Benedict Cumberbatch and the case of the blood libel
Bendict Cumberbatch as Sherlock
He is known for playing Sherlock Holmes - and it turns out that solving mysteries is a family tradition for Benedict Cumberbatch, whose great-great- grandfather helped thwart a 19th century blood libel.
In the summer of 1872, Robert William Cumberbatch was serving as British consul in Turkey, when a woman accused the Jews of the city of Smyrna of abducting and torturing her child. According to the JC's report, anti-Jewish rioting began but ceased after Cumberbatch "held an inquest... and it proved she was of unsound mind".
Cumberbatch was clearly convinced the Jews deserved his help, writing later: "I sincerely trust the day may not be far distant when the Jewish nation throughout the world may be respected in the same manner as it is in our own happy country".
This was not the only time he intervened on behalf of the Jews of Smyrna, home to thousands of Jews and the site of continuous fighting between the Greek population and the Ottoman rulers. When Cumberbatch died in post in 1876, the local chief rabbi and other Jewish notables attended the funeral and the JC commented that the community had "sustained a great loss" of someone who had "at all times befriended them".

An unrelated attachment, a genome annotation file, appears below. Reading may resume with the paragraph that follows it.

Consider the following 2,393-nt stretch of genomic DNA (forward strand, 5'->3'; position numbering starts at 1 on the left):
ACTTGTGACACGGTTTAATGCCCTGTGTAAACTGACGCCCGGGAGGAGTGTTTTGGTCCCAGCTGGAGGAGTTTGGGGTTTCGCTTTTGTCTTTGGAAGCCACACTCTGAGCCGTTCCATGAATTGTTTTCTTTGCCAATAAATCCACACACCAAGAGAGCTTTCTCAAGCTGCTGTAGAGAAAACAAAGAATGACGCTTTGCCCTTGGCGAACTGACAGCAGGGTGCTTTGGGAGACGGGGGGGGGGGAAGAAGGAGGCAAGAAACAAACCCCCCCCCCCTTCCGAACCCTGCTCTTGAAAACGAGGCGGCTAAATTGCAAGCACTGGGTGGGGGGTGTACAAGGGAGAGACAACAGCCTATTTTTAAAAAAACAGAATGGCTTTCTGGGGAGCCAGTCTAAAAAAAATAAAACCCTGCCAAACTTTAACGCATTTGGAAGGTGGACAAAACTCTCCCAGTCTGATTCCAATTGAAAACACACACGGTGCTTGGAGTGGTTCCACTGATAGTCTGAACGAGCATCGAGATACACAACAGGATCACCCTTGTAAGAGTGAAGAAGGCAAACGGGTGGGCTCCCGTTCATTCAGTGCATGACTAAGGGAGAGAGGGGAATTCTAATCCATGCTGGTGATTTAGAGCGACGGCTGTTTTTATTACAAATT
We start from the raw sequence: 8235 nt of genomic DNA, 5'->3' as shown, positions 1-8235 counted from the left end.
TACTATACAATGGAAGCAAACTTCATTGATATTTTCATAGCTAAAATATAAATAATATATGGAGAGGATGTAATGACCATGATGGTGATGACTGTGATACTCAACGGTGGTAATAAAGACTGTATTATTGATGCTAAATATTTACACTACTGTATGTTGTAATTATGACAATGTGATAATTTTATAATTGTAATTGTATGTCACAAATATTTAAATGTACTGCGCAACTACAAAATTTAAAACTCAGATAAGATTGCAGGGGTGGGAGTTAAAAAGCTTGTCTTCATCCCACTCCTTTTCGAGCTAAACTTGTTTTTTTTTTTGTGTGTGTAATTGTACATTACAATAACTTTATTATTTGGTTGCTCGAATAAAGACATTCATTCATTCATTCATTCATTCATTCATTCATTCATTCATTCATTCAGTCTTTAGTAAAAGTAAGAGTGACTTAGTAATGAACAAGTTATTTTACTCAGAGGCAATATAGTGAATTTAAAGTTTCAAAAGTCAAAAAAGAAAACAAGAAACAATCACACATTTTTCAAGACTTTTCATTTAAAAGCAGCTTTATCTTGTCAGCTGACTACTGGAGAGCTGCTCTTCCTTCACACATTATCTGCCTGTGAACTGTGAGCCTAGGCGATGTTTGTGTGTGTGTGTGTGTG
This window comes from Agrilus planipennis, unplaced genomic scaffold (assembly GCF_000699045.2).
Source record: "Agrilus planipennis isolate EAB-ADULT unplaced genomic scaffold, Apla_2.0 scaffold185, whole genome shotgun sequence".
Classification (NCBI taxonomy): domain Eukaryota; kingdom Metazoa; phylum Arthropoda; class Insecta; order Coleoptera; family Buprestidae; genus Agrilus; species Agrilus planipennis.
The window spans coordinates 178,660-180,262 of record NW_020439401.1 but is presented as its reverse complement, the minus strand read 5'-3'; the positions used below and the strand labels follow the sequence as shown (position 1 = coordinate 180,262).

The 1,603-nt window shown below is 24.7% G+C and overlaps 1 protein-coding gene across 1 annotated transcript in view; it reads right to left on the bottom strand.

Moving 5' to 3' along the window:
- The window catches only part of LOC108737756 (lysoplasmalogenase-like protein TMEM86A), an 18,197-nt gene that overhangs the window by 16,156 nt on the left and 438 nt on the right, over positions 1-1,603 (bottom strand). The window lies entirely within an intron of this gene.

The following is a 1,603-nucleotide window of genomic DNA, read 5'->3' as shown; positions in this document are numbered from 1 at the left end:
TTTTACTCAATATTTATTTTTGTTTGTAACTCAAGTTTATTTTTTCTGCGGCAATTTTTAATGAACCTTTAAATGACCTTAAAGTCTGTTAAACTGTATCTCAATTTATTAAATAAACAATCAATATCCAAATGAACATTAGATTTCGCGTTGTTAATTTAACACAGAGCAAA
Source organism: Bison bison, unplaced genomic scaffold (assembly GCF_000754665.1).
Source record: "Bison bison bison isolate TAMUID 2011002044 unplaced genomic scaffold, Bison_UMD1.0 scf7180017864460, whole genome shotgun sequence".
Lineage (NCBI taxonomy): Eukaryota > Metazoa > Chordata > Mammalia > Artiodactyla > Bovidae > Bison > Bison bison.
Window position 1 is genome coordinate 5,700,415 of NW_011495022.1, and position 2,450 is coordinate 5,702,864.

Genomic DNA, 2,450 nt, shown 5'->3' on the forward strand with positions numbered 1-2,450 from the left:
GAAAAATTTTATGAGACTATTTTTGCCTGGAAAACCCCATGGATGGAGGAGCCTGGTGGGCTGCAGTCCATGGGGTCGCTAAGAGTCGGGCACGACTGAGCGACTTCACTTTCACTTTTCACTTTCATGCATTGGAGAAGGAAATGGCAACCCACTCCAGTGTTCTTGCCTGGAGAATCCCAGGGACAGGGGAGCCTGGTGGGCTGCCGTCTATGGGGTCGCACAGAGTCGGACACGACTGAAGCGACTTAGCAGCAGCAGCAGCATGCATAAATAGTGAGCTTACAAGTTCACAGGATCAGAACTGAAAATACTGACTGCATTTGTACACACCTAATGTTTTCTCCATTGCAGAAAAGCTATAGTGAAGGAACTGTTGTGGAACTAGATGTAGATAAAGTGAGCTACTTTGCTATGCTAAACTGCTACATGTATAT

His most significant intervention occurred in 1872, at Pesach, when the Smyrna Greeks accused the Jews of murdering a child and attacked the Jewish quarter, killing two people. According to a JC report, "the Greek mob" threatened "to fire the whole city and massacre the Jews".
A pogrom in Smyrna was prevented by Benedict Cumberbatch's ancestor
Mr Cumberbatch made representations to the authorities, going to such great lengths that the secretary of the Anglo-Jewish Association, Herbert Lousada, wrote to The Times praising him for having "protected the sufferers as if he had been their coreligionist".
In a despatch back to Britain on June 22, 1872, Mr Cumberbatch noted that "the measures… have had the desired effect of almost putting a stop to the animosity exhibited by the Greeks to the Jews of Smyrna".
He was not the only member of the Cumberbatch family who took a favourable view towards the Jews. A JC report from 1909 notes that Robert's son, Henry Arnold, the consul in Beirut, inspected the Jewish Alliance Israelite school in the city and rated it highly, ensuring its funding.
In what may be a subconscious nod to his ancestors, Benedict Cumberbatch is said to be a big fan of the restaurant at JW3.